From finding a site, to deciding on size, to purchasing tools, few aspects of farming involve more decisions and compromises than building a shop—and everyone's choices will be different. "A feature that one person loves, his neighbor down the road wouldn't want to mess with,” says Gerald Roberts. He farms with son Larry and Larry's son Cory near Penfield, Ill.
Gerald and Larry built the family's shop in 2000. (Cory was a teenager at the time.) "It's not elaborate, but it lets us do everything we want to do,” Gerald says. The only jobs the family sends to repair shops are major repairs on newer engines with various electronic components.
They constructed the shop between a wood-frame, dirt-floor machine shed and a barn. "We needed the barn for cattle,” Larry explains. "We didn't want to give up yard space for the new building. And we didn't want to take down any of the trees because they would provide shade for the shop building in the summer.”
|Building: 50'x 80' Lester Building
Eave height: 16'
Interior lining: White steel paneling
Doors: 16'x26' hangar door; 8'x10' overhead door leading to machine shop; walk-in door
Office: 9'x15' office, between shop and machine shed
Heat: In-floor radiant heat; baseboard heat in office
Lights: Twelve 400-watt metal halide bulbs
Workbenches: Two portable benches on rollers
Unusual features: Two fully equipped toolboxes, both on rollers; kitchenette in shop bay
Storage space: Cabinets and bins along shop bay walls; additional storage in machine shed and old shop
The issue of fire, which could destroy both the shop and the machine shed, was a concern, Larry says. But it was a risk worth taking, in light of other advantages.
The land and the need to fit between existing buildings determined the shop's size: 50'x80', which was ideal.
"We have enough room to work on two jobs at once,” Larry says. "If we have a long-term project going on, such as an engine overhaul or transmission job, we can leave it for a while and still have room to do repairs. We didn't want to make the shop too big because if you have extra space, you feel obligated to use it for storage.”
The 16'x26' door and the shop bay are large enough for the farmers' 24-row planter and 90' spray boom to enter, although they can't be unfolded. They bring their 30' grain platform and corn head inside on trailers.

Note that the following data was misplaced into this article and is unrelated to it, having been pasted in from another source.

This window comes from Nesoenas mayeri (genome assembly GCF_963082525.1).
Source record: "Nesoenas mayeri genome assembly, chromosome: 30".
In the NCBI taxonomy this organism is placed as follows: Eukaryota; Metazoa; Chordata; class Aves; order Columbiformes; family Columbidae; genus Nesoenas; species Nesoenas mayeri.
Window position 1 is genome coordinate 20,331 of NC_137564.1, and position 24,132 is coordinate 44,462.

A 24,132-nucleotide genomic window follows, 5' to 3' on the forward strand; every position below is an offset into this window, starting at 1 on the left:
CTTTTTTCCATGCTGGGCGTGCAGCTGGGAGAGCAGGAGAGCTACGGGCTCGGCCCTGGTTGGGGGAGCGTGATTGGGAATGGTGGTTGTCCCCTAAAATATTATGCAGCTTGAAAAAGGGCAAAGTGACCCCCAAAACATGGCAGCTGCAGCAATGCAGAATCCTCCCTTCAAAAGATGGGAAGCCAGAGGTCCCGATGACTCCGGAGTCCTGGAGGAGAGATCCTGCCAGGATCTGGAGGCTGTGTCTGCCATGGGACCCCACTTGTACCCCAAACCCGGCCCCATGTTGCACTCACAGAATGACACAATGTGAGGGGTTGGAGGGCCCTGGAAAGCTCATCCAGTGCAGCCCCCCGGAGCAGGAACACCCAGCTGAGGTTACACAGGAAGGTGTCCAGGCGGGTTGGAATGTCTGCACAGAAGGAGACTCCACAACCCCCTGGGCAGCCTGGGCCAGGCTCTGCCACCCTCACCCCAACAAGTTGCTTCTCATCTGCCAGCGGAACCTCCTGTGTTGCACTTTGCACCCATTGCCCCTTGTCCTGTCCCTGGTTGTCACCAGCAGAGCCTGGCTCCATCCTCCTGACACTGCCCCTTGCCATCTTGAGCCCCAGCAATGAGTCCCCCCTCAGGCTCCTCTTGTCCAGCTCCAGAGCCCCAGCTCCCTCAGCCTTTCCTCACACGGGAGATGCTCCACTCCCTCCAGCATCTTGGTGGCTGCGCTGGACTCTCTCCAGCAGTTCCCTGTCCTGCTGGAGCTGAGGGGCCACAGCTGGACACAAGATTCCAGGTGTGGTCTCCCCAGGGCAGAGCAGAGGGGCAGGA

Although Larry thinks the shop is all he and Cory will ever need, they could pave the inside of the machine shed—and, in wintertime, hook up a portable heater—and work in the shed. The two buildings are connected by a breezeway, with an 8'x10' overhead door in the shop wall, big enough to admit a fork lift.
The existing facilities led the farmers to install only one access door. Putting a second door in the opposite wall would have required building a new driveway, looping it around the barn and cattle lot.
"And the door would have eliminated some space on the floor for storage or tools,” Larry says. "We haven't missed the second door. For ventilation, we open windows.”
Machinery enters the shop through a one-piece, hangar-type HydroSwing door (www.hydroswing.com). "It's a little slower to open than an overhead door,” Larry says. "But it seals well.”
It also provides shade if the farmers want to work on machinery outside. The 20'x26' concrete apron is mostly used for cleaning their combine when harvesting seed beans.
Installing an overhead door, instead of a hangar door, would have required 2' more ceiling space. "Going with 16' walls, rather than 18', almost paid for the door,” Gerald says. "And the lower walls give us less space to heat.”
Heat is a priority.
The Robertses' favorite feature is the shop's in-floor radiant heat. "If you're going to be in here every day, as we are, you want floor heat,” Larry says.
"With floor heat, tools don't rust,” Gerald says. "And there are no fans running to stir up dust.”
With in-floor heat, a snow- and ice-covered semi tractor will dry off overnight, Gerald adds. They turn the thermostat on in early fall, set it at 60°F, and let the shop warm up as the weather cools off.
"If you wait until December and let the shop get cold, it takes more LP gas to warm it up,” Gerald says. They burn about 1,200 gal. of LP in a normal winter.
The farmers found that letting in cold air by opening the hangar door triggered the thermostat in the rear of the shop. Using a conduit installed in the floor along with the hot-water tubing, they installed a switch by the door so they can shut the furnace off for about two hours until the air temperature stabilizes. "If we forget to turn it back on, the air temperature is only about 5°F cooler the next morning,” Larry says.
To keep heat from bleeding outside the shop, they buried 3"-thick foam insulation board 2' deep around the outside of the concrete floor. "The subfloor is just sand and gravel,” Gerald says. "Now, there are insulating blankets to put underneath concrete—technology that wasn't available when we built this shop. But we're in good shape—the soil outside the shop wall remains frozen through the winter.”
The growers photographed the 250' heating tubes before concrete was poured over them. Using the photos, they can determine where it's safe to drill into the concrete if they want to anchor a tool in the floor.